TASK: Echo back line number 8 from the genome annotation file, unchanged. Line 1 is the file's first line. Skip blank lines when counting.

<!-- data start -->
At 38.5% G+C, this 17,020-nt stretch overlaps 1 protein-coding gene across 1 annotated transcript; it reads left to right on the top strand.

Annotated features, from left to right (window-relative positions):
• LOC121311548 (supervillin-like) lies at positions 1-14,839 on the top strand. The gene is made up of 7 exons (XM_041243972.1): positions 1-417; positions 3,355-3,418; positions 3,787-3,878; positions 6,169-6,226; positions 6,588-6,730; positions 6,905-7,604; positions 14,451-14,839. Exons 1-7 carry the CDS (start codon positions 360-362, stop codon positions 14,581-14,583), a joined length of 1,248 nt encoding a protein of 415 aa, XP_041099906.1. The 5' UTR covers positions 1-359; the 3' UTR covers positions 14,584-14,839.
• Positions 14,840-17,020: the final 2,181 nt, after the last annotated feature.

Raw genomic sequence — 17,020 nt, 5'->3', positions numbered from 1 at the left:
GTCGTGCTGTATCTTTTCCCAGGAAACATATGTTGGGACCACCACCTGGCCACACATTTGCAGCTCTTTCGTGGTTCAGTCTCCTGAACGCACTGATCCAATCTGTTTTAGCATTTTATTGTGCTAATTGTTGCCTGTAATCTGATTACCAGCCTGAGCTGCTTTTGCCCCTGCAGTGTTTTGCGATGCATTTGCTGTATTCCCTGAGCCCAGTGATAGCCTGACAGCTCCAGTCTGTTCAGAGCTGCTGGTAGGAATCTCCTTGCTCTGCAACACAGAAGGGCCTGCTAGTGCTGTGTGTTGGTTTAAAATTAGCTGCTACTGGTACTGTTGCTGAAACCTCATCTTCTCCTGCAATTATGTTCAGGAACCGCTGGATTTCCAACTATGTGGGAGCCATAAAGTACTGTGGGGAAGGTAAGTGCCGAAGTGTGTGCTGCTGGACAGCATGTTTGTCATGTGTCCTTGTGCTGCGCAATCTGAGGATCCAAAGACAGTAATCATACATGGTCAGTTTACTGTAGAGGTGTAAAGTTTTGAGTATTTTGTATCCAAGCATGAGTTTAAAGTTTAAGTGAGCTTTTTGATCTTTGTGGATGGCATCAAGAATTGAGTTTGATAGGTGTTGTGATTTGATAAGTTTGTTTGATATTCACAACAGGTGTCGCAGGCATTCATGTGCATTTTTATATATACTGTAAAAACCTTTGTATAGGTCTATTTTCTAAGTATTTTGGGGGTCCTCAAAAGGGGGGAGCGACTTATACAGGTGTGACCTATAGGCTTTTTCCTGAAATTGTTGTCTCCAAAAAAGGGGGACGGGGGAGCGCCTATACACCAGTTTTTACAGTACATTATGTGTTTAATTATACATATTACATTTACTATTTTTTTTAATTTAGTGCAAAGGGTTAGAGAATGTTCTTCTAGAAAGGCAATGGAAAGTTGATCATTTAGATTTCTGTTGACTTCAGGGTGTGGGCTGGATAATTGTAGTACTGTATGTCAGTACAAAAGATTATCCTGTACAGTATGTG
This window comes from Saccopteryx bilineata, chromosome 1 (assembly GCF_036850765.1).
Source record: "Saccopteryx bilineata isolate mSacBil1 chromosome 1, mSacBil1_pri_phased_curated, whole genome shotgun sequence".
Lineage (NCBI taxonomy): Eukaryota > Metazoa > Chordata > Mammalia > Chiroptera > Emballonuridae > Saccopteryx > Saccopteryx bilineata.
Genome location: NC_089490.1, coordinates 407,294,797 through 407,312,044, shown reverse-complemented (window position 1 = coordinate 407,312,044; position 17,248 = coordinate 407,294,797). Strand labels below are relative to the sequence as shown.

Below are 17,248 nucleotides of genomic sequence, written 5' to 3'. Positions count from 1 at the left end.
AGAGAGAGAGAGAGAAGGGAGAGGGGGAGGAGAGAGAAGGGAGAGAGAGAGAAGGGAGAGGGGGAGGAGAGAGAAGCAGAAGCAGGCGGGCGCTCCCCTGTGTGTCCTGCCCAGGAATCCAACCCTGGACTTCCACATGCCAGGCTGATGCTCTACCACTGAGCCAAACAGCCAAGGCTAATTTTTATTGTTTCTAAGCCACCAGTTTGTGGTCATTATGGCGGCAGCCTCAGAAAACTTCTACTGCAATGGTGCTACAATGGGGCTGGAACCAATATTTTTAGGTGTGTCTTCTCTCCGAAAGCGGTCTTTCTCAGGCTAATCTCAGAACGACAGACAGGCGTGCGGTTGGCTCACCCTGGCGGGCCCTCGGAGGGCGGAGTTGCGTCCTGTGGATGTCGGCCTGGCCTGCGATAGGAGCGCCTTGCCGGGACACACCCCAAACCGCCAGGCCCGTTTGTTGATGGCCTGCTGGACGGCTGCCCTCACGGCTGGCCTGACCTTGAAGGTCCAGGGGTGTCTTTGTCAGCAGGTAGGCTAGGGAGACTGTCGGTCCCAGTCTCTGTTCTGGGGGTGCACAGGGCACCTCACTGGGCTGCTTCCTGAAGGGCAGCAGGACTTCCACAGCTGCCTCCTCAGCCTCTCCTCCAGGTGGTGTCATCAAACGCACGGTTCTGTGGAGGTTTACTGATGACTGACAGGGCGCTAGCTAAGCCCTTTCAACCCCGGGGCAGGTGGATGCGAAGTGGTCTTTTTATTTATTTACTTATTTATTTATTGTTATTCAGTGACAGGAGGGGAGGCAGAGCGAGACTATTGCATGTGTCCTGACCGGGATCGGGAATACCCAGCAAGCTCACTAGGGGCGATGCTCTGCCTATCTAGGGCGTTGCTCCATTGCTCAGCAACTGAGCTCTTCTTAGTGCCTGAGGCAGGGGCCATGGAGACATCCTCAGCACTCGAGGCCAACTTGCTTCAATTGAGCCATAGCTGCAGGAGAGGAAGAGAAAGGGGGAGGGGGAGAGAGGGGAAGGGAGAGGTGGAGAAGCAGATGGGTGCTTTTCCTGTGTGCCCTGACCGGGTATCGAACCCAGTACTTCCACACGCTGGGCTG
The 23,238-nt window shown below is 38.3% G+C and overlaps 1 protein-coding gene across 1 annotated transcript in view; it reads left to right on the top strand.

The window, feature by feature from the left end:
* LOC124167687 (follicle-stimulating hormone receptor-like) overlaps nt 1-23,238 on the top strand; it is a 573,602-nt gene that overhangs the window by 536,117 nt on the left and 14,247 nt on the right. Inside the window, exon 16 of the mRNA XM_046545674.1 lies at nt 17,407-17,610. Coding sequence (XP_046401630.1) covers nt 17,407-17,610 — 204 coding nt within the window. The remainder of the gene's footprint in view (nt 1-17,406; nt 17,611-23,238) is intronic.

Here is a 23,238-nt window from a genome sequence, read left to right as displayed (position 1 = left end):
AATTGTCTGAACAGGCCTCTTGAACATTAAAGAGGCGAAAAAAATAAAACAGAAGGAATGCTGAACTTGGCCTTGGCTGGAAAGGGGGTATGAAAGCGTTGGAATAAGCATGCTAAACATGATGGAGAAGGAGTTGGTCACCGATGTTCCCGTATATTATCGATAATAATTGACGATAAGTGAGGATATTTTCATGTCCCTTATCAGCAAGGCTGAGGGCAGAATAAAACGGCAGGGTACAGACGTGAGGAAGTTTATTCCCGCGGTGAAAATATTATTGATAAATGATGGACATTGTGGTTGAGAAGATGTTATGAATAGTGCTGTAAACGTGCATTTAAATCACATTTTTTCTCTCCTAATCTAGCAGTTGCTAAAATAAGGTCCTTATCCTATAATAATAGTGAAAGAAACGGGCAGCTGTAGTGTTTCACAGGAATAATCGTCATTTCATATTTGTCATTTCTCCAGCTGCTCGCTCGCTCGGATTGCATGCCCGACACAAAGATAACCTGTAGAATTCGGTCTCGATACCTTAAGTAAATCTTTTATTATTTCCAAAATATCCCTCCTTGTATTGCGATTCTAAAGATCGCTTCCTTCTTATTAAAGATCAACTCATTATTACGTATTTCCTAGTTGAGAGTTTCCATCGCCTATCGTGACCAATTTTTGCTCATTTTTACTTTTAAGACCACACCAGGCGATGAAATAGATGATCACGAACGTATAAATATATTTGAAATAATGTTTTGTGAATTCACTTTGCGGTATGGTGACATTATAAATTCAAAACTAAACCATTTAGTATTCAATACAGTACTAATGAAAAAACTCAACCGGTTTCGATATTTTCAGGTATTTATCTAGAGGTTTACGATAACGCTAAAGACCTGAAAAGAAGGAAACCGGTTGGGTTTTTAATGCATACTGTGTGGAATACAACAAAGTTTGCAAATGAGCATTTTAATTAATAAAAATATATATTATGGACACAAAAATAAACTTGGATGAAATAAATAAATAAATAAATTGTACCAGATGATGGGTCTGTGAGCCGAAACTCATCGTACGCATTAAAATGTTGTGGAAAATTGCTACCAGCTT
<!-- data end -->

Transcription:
Source record: "Saccopteryx bilineata isolate mSacBil1 chromosome 1, mSacBil1_pri_phased_curated, whole genome shotgun sequence".